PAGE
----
'Olympic blaze' at recycling centre remains mystery

Fire-fighters say it could take up to a week for the cause of a fire at a recycling plant in Dagenham, East London to be determined.

The blaze at Hunts Waste Recycling is the largest to be seen in London for several years and the London Fire Brigade are still at the scene damping down hot-spots.

More than 200 fire-fighters and 40 fire engines were called into action at the height of the blaze yesterday and a large plume of smoke could be seen across London. The whole of a single storey recycling building the size of a football pitch was alight.

It remains to be seen what the lasting impact of the fire on the environment will be. Environment Agency officers are at the scene coordinating air quality monitoring and feeding that data to the Health Protection Agency.

The London Fire commissioner Ron Dobson described the fire, which was first reported at 13.15 yesterday and declared under control by 17.30, as a "dramatic end to the Olympics."

"Fire crews will remain at the scene for as long as necessary and a thorough investigation will begin soon to establish how it started," he said.

Phone lines appeared down this morning and no contact could be made with Hunts Waste Recycling, which is a paper and plastics recycling company.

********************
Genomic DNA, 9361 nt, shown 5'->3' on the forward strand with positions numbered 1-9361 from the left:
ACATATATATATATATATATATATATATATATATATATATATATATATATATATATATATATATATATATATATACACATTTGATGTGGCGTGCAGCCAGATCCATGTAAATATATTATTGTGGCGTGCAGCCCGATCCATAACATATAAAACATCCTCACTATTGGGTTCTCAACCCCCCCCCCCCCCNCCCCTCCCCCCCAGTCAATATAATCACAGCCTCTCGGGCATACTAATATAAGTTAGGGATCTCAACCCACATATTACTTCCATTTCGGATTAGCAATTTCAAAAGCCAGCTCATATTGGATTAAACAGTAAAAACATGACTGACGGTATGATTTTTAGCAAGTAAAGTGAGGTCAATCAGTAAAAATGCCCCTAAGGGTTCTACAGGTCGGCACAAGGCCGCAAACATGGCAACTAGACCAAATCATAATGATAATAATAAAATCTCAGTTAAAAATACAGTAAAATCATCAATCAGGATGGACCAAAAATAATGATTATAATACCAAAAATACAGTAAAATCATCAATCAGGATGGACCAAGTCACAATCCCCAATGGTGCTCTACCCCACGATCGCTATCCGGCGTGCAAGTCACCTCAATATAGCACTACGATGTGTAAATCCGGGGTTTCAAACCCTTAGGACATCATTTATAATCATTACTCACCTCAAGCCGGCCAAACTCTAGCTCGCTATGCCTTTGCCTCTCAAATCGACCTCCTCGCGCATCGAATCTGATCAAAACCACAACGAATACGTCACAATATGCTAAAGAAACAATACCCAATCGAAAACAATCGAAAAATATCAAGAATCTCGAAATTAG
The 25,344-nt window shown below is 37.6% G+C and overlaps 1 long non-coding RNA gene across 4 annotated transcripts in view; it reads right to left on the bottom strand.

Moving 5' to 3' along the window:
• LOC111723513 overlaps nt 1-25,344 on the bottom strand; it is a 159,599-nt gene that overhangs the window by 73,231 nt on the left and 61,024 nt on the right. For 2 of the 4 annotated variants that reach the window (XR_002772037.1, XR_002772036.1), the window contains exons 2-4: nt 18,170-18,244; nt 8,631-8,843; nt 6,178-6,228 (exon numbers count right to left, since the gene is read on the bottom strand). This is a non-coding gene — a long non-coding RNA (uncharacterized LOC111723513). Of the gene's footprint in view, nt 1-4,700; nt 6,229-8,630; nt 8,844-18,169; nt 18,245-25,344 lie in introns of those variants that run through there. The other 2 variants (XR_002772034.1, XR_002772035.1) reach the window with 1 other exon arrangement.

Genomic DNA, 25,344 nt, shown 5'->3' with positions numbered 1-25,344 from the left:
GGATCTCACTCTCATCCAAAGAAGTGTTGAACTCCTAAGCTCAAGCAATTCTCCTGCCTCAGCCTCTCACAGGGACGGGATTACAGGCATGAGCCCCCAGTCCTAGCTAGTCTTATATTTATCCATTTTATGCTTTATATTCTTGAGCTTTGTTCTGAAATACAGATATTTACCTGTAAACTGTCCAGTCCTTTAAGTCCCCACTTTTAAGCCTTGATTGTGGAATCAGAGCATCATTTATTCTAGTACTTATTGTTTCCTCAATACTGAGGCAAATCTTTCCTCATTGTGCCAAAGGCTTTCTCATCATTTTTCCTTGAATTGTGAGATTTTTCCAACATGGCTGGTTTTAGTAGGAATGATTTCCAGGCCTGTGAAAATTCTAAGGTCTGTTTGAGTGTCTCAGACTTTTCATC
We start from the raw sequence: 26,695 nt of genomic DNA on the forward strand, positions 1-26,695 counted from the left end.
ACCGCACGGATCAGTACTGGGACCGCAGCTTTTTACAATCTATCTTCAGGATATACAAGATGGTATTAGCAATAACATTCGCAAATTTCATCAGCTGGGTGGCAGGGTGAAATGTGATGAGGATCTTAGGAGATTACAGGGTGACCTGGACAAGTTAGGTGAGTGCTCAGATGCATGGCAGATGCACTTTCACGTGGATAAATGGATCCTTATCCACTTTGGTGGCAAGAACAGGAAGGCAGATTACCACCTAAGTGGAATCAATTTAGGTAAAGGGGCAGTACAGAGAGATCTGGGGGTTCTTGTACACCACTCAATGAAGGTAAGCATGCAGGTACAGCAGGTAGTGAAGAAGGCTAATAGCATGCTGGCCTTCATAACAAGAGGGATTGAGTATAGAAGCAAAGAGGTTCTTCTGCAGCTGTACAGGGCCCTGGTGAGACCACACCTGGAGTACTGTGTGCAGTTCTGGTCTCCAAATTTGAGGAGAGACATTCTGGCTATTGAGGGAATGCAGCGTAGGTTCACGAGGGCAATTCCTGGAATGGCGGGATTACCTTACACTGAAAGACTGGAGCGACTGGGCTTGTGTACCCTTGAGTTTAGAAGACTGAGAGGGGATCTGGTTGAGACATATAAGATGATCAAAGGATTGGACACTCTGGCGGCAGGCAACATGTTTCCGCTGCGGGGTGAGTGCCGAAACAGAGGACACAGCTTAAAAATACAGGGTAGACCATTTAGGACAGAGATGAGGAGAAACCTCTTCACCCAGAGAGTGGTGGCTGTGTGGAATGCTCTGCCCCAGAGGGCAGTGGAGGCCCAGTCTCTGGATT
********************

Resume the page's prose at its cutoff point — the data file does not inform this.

However edie spoke to Chris Dow, managing director of Closed Loop Recycling which is located nearby the site. Dow praised the fire brigades efforts to contain the fire, and said that disruption to other business in the area should be kept to a minimum as the Hunts' Chequers Lane factory was located on a dead end next to the river.

He hoped that lessons could be learnt from the incident as the area is home to a number of similar recycling facilities.

"There are many, many centres of this kind in the area and we always try and learn from these things," he said.

"It is always bad news when there's a fire in a related industry. Our sympathies go out to Hunts Waste Recycling and we remain ever vigilant."

Updates to follow.

Conor McGlone


| Olympic | Fire | Materials Recycling Facility


Waste & resource management

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